Faculty Research Interests
Students are encouraged to do research with a faculty member during their undergraduate experience at PLU.
Check the Natural Sciences website for more information about the Undergraduate Research summer program.
I am a microbial ecologist interested in studying microbial communities in natural environments with the goals of understanding how the microbes are contributing to global processes and what products these microbes may be making that may be of biotechnological significance. As part of our microbiology course, PLU students and I examine microbial communities in various soils collected from the Pacific Northwest.
Because only 1% or less of Earth’s bacteria has been successfully cultured in the laboratory, we compare culture-dependent and culture-independent techniques, including many molecular tools, to assess the diversity of various environmental niches.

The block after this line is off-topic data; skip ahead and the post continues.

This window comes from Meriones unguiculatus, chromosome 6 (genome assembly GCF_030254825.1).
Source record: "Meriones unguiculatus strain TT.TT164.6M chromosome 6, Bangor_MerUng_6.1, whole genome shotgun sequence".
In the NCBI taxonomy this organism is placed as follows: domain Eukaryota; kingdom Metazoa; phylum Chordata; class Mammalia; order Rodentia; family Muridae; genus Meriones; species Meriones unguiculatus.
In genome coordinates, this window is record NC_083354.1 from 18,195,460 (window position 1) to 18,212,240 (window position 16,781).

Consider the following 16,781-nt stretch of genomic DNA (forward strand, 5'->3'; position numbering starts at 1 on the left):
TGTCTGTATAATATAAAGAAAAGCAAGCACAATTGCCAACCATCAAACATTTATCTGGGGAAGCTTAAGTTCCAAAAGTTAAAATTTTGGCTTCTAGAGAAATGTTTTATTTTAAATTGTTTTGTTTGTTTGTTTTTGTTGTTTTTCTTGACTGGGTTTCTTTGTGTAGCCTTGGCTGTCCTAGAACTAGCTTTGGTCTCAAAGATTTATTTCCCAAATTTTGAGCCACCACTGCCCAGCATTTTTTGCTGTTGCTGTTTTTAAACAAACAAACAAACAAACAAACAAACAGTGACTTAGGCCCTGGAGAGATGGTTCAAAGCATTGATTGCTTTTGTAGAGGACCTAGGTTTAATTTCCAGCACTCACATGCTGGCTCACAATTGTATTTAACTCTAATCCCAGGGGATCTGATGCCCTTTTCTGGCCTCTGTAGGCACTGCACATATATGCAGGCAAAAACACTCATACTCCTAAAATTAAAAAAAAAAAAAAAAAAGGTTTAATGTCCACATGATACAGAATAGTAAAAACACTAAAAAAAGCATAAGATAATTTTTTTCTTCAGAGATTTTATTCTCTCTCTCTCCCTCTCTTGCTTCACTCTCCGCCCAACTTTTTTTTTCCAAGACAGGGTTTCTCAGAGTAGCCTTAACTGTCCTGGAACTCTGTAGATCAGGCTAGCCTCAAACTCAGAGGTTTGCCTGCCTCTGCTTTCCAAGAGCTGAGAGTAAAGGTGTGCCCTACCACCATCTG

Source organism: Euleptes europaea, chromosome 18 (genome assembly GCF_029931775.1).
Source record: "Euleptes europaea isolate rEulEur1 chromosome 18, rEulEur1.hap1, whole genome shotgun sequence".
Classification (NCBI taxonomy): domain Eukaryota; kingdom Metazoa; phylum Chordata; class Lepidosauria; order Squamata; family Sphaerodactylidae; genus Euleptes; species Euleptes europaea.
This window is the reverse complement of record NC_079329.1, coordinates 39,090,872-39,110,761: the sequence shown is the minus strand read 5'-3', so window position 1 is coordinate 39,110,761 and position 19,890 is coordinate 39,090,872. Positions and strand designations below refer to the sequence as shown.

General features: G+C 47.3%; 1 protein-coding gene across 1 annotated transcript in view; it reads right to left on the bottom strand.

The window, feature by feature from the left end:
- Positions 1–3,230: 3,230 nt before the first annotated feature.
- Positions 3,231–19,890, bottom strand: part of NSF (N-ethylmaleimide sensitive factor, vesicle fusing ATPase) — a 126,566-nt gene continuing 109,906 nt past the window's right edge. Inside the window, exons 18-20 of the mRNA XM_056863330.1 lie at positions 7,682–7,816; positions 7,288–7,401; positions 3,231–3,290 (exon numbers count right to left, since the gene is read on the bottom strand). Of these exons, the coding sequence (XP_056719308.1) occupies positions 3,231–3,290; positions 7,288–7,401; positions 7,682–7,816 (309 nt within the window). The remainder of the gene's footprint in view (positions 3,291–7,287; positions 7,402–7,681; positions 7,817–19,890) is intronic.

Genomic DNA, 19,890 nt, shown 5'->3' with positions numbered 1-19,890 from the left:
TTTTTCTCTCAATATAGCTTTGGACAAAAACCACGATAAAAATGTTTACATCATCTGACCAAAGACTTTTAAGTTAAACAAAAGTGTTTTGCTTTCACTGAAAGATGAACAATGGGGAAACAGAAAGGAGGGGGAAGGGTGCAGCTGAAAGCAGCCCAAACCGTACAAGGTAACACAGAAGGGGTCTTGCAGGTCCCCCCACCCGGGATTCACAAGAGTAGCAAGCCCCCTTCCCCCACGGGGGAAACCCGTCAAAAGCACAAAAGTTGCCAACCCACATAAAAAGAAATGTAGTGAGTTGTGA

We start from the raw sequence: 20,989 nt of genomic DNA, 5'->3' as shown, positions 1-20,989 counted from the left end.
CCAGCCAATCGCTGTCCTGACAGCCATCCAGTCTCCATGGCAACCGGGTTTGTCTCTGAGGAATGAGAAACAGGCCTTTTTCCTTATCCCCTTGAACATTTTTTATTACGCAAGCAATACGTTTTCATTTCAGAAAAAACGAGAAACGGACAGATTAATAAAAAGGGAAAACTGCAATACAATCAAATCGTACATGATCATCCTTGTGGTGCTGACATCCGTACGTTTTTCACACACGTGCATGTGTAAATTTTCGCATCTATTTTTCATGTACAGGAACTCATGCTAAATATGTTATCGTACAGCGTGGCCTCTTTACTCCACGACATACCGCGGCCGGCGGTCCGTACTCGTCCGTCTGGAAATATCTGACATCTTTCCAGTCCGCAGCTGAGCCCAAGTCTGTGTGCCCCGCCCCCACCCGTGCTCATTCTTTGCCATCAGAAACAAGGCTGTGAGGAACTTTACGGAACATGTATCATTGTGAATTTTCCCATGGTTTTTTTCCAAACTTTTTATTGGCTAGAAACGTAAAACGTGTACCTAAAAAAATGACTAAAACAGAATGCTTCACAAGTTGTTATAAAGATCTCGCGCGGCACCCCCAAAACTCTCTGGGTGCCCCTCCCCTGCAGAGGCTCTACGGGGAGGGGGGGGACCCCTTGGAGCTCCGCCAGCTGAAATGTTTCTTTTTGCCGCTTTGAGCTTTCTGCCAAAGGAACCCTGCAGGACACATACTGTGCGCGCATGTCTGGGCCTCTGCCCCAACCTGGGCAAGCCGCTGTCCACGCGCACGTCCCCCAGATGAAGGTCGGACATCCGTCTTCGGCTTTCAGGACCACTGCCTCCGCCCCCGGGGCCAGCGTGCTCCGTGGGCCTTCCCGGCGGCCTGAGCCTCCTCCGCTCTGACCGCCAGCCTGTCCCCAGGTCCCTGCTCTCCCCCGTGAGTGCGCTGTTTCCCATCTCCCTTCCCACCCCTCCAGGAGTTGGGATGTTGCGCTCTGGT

My research interests include ecology and biogeography, primarily in aquatic systems. Much of my past research has focused on interactions between herbivores and algae in marine systems. This has included studies of geographical gradients of herbivorous fish diversity and how temperature effects on physiology may play a role in driving this pattern and the effects of fisheries and disease on sea urchins and kelp forest ecology.
My current research projects include studies of the community ecology of rocky shores of Puget Sound, disease ecology of sea urchins, and larval ecology of bivalves. These projects involve undergraduate student researchers at PLU and collaborators from the University of Washington and Harbor WildWatch.
As an evolutionary biologist and systematist, my primary research interests involve using the tools of phylogenetic systematics to help answer questions about speciation, phylogeography, relationships among species, and morphological evolution. I am an ichthyologist by training and I work primarily with North American freshwater fishes. My research involves field collection of specimens, DNA sequencing, and specimen-based morphological work.